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Cartographic dictionary

About the publication - Cartographic dictionary


Acceleration of gravity
Force resulting from the gravitational attraction of the mass of Earth and the centrifugal force of its rotation, exerted on a mass element. It varies according to the position on the surface, due to rotation, topography and variations in the internal density of Earth.

Aerophotogrammetric surveying
Method of photographic surveying that uses a photogrammetric camera as a sensor, installed in aircraft, to photograph the area of interest in a systematic way, forming strips of aerial photographs with specifications that allow the construction of stereoscopic models.

See Photogrammetry

Generic name to encompass recent landfill sites, either of river or lake nature, comprising gravel, sand, silt and clay, transported and deposited by streams in flood plains and in the foothill of many cliffs.

Set of processes aiming at determining the altitude of a specific geodetic station

Vertical distance from a referential, usually the average sea level, to the point concerned. The altitudes obtained from the screening of artificial satellites have an ellipsoid as reference, therefore geometric.

Amount projected in a horizontal plan inside the limits of a polygon. It is every aggregate of flat spaces to be considered in a study or survey.


Basic or systematic mapping
Set of regular mapping operations destined to the edition of charts for the systematic coverage of a country or region, from which other charts or maps can derive upon.

Line, either materialized or not, that demarcates the frontier between two neighbor areas. It is usually established by law of any instance of the public administration, federal, state or municipal.

Dividing line between territorial units or areas.

Brazilian Fundamental Gravimetric Network
Gravimetric datum of the Brazilian Geodetic System connected to the International Gravity Standardization Net, 1971 and to absolute gravimetric stations in the national territory.


Representative scheme of a surface or part thereof, on which quantitative and qualitative information on geographic, cartographic and socioeconomic events are shown.

Cartographic representation
Graphic representation of a surface, following pre-established cartographic conventions and rules, either general or partial, in two or three dimensions (Earth, Planet, Moon, Sky, etc.).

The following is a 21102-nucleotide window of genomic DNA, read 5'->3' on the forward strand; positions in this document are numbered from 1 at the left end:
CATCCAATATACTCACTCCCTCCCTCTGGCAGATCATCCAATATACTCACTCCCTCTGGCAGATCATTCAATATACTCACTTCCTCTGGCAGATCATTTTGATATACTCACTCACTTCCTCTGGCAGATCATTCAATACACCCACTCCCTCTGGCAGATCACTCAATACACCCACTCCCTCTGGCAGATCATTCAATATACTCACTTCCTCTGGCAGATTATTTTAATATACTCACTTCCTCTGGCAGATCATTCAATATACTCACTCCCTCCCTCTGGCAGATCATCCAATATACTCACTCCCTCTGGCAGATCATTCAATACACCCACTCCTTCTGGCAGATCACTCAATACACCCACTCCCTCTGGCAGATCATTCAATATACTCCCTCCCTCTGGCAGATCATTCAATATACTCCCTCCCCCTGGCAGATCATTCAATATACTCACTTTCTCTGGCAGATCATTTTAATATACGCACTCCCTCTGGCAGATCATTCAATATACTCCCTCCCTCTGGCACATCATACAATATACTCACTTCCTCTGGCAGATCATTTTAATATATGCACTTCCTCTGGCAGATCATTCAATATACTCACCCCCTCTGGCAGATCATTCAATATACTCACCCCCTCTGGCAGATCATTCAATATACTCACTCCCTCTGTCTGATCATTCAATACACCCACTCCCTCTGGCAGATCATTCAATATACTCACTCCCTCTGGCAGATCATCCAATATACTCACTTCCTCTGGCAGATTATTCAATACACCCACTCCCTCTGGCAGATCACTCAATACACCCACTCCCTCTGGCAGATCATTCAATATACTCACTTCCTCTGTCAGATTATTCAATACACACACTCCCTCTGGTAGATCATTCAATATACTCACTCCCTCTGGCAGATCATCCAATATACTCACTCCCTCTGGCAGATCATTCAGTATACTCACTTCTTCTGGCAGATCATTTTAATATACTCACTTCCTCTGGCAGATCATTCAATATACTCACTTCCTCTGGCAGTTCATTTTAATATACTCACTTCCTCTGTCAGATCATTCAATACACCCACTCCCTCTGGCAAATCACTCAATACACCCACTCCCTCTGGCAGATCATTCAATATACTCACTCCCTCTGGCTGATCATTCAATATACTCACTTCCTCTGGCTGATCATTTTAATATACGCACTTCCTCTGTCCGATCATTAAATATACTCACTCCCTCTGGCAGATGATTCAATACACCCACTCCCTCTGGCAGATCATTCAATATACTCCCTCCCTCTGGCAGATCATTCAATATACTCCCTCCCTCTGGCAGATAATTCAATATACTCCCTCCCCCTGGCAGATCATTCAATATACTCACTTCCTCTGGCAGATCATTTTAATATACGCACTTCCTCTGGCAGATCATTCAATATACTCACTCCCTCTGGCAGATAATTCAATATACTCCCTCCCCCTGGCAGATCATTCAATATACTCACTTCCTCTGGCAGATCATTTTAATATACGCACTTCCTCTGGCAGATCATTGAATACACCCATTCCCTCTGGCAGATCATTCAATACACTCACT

Cartographic Scale
Mathematical relation between the dimensions of the elements in the design and in the terrain.

Cartographic System
Set of specifications that regulate the organization of a coherent group of charts of a country or region.

Set of studies and scientific, technical and artistic operations based on the results of direct observations or on the analysis of the existing documentation, aiming at the creation of maps, charts and other forms of graphic expression or representation of objects, elements, phenomena, and physical and socioeconomic environments, as well as their use

Representation of a portion of the Earth´s surface on a plan, usually in medium or large scale, destined to a number of uses, like, for example, the precise assessment of distances, directions and geographic location of natural and artificial aspects. It can be subdivided into sheets in a systematic way, according to a national or international plan.

National Commission of Cartography, subordinate to the federal administration, comprises the entities of the National Cartographic System - SCN, whose major role is to coordinate the development of the National Cartographic Policy.


Small reservoir of natural or artificial water.

System of reference for the geodetic coordinates and acceleration of gravity. In the case of planimetry, the datum of the Brazilian Geodetic System is the South American Datum - SAD-69; for altimetry, Imbituba; for gravimetry, the Brazilian Fundamental Gravity Network.

Stretch of a water course located below a reference point.


One of the cardinal points, the same as rising sun. - Cardinal Point located to the right of the observer facing North, Orient, Rising Sun or Raising Sun.

Side where the sun rises, Rising sun, Raising sun.

Related to the east.

See Gravimetric station

Mathematical figure most suitable for representing the Earth form, due to the simplification of the calculations and good relative resemblance to its real form. See also Geoid.

See Polygonal station